It is probably also worth mentioning the studies conducted in adulthood, which probably pertain to the endocrinology of growth in childhood. Gender, body composition, and exercise play important roles in determining circulating GH concentrations. The sexual dimorphic patterns of GH secretion in humans are discussed earlier in this chapter. The gender effect is certainly less marked than in the rodent but clear differences between males and females can be demonstrated. Gender is also a strong modifier of the negative impact of age. The major change of GH secretion with age is the diminution in GH pulse amplitude, and the presence of sex steroids would seem to be important, since women at premenopausal age with normal levels of estrogen are relatively protected from the negative effects of increasing age. This effect is not seen in the postmenopausal age group. There is, in addition, a further interaction between gender and the effects of both adiposity and GH secretion.
The human growth process can be broken down into at least three distinct phases of growth: infancy, childhood, and puberty. Further subdivisions probably could be made, but at least these three phases are regulated by different aspects of the endocrine system. Very little is known about antenatal growth and growth in the first year of life. The information available, however, strongly suggests that growth in utero and probably in the first 6 months of life is largely GH independent. The precise factor(s) that determine this growth process are still unclear. The nutritional status of the individual is clearly an important determinant, but the precise factors that translate nutrient input into growth remain to be defined. Transgenic technology coupled with knockout studies strongly suggest that the IGF axis plays an important role in this process. During the first year of life, there is a gradual switch from this nutritionally dependent growth process to GH dependency. Full dependence on GH for the growth process appears to be attained toward the second year of life, and thereafter the majority of childhood growth can be explained in terms of the amount of GH secreted by the individual. GH appears to be the final common pathway for integrating the effects of a number of growth signals, and in patho-physiological situations where growth is affected, abnormality in the GH axis can be expected. The pubertal growth spurt is made up by a contribution of sex steroids coupled with GH. The most important component appears to be estrogen in females and the aromatization of testosterone to estrogen in males.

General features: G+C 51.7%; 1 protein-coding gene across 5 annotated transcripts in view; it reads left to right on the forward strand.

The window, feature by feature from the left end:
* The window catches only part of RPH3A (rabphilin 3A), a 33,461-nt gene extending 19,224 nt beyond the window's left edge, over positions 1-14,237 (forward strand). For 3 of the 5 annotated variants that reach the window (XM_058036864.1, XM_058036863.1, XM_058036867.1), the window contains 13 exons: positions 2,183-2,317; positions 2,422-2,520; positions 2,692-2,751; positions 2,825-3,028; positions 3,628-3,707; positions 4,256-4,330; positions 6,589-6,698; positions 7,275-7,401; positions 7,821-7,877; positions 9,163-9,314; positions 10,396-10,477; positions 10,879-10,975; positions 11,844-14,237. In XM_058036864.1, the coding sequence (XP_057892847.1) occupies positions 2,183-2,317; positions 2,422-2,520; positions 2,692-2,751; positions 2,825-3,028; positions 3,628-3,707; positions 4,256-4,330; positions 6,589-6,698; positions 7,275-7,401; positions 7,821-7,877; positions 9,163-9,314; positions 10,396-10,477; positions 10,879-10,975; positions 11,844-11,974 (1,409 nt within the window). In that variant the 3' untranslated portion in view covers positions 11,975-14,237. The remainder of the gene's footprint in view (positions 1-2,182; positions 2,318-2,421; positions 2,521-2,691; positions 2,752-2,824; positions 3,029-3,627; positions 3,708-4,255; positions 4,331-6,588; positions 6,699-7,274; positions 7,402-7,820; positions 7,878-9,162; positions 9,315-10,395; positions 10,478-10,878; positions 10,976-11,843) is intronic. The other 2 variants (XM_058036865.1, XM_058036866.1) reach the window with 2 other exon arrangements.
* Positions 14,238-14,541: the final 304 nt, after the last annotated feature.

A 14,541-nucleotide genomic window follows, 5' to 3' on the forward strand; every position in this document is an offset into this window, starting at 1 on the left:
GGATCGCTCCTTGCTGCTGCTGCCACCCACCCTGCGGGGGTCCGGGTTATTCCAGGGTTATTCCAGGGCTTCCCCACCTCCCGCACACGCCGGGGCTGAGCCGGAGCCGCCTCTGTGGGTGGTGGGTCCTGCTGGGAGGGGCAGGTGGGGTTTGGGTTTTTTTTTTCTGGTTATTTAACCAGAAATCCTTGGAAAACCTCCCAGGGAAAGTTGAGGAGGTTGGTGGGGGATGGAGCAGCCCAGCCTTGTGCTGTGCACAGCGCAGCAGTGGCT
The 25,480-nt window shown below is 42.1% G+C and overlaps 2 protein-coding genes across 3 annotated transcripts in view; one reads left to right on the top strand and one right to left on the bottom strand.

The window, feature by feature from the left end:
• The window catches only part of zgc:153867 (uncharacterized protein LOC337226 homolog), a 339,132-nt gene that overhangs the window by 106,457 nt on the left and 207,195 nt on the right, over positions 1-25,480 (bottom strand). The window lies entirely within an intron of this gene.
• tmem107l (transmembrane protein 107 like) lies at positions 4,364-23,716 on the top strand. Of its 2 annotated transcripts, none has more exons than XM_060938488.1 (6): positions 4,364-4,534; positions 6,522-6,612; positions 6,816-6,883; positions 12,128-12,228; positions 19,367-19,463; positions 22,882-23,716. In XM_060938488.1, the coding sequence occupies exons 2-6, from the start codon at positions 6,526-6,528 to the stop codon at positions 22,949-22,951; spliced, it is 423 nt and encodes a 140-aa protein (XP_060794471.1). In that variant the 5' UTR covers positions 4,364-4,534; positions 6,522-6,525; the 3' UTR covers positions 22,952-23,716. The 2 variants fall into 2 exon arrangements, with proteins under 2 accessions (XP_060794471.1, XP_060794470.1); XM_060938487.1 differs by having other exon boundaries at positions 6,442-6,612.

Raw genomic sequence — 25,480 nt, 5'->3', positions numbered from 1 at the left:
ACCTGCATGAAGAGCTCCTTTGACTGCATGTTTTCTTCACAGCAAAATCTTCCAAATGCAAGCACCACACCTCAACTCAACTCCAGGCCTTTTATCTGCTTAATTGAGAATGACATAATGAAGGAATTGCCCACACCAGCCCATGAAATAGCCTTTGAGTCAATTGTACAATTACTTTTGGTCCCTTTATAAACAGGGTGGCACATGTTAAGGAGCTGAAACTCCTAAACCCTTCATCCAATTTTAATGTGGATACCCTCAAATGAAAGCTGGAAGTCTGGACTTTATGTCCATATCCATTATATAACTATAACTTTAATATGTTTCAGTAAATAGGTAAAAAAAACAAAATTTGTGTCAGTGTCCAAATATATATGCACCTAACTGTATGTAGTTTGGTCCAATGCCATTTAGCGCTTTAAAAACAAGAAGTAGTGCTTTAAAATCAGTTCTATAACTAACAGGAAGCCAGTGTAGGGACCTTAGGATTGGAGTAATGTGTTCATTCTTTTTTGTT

Brook CGD (ed). Clinical Paediatric Endocrinology, 3rd ed. Oxford: Blackwell Scientific Publications, 1995.
Robinson ICAF, Hindmarsh PC. The growth hormone secretory pattern and statural growth In: Kostyo JL (ed). Handbook of Physiology, Section 7. The Endocrine System. Vol. 5. Hormonal Control of Growth. New York: Oxford University Press, 1999:329-395.
Ulijaszek SJ, Johnston FE, Preece MA. The Cambridge Encyclopedia of Human Growth and Development. Cambridge: Cambridge University Press, 1998:182-184.